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Re: algae inhibition and RUBISCO>

> Subject: algae inhibition and RUBISCO
> I seem to recall a thread on the list about whether oxygen in the plant tank
> retards plant growth due to competing oxygenase activity. i don't know if any
> definitive conclusions were reached but it seemed the opinion was that this
> wasn't terribly significant.

It can certainly be significant. Up to 20-40% reduction in growth rates.
In our tanks? Perhaps some.
By all accounts, it seems to do more damage to most algae than to higher
plants. I have not seen much done to the plants and if it reduces the growth
when they have already produced well in excess of saturation, then slowing
them down is fine with me.

> it seems to me that is should be significant
> since plants are willing to go to great lengths to avoid this activity (c-4
> and CAM) and a pearling tank is obviously a very oxygen enriched environment.
> anyway, the question i'm getting around to asking is whether oxygen inhibition
> of photosynthesis could be the big algae buster in a healthy plant tank if
> plants are better adapted to deal with it than algae.

There are algae that are adapted to deal with it, Chara is one and green
spot algae is another (Both possess peroxisomes), there are others.

> it would be easy to test
> this theory so i suspect it's already been done - anyone know?
> elie

Generally......a high DO level(90-150%)is a good measure of plant production
and/or algal production. It's hard to get the O2 too high in our tanks to
cause toxic effects for fish and plants using plants. O2 degasses like CO2.
I've gotten to 150% but never saw much in the way of any problems associated
with high levels, except hacking plants back. If it self limits the plants
when it gets to 130% or more, great, dang weeds need to slow down the growth
I've measured DO's of 300%+ is some waters loaded with nutrients. Not good.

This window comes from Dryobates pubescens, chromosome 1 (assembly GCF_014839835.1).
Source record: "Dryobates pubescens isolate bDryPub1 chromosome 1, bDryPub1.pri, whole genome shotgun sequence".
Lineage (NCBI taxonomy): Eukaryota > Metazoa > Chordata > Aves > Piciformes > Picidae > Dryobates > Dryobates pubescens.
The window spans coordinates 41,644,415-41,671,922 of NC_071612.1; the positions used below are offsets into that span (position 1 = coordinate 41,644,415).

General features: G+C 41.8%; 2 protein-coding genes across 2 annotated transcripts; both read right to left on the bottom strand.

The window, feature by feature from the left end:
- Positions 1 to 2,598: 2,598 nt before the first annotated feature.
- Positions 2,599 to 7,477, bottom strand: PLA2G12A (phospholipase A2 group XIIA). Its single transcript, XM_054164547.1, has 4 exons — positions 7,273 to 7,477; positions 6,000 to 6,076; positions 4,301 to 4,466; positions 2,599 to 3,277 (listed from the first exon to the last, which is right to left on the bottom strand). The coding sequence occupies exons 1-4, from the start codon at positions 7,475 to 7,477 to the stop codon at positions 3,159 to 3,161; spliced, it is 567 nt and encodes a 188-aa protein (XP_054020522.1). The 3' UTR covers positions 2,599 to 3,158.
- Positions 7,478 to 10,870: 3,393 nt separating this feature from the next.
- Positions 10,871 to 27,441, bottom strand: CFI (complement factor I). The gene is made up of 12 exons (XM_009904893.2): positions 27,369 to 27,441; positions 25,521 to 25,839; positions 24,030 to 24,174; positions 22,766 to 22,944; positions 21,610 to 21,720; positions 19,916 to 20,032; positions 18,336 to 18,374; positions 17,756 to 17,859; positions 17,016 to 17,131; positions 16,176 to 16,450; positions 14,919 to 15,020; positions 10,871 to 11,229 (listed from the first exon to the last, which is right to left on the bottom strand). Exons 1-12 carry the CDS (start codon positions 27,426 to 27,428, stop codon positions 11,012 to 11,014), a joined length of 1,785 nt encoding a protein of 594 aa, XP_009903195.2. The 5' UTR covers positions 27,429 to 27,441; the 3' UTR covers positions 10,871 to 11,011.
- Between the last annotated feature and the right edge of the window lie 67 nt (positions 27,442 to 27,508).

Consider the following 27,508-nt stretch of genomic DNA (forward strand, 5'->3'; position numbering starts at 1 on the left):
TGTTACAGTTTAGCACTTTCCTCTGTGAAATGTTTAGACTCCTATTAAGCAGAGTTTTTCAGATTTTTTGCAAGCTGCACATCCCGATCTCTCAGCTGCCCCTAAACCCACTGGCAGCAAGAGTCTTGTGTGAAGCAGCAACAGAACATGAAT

The effects on bacteria should also be considered when talking about high DO
levels. There are certainly many interactions between algae, plant AND
bacteria in nutrient and other cycles within a tank/nature.

CAM metabolism is much more a method for dealing with dry xeric conditions,
eg Cacti, Yucca etc. I would say that it's inclusion  into the aquatic realm
is coincidental/incidental.
Isoetes is the only plant we keep that can does this and most of the
definitive work was done on a CA vernal pool plant which lives through both
desert like and wetland type conditions.
It is slow growing like all CAM plants. It also gets about 60% or more of
it's total CO2 intake from the substrate, not the water column, so the CAM
part while interesting, is not the only method even with this plant. This
plant is weird anyway so it's somewhat of an exception in a number of areas.

C4 and bicarb usage is another story. Endangered Orcutt grass uses C4(as do
a number of grasses) in the very same vernal pools and there are lots of C3
plants. There are some advantages/disadvantages to each method. Vernal pools
are extremely harsh environments for plants not adapted to the conditions
which are at opposite extremes. They are more desert like than aquatic in
most respects.

Some algae also have interesting CO2 and effective concentrating methods
also. But algae are typically never Carbon limited unlike many/most of the
plants we like.
Tom Barr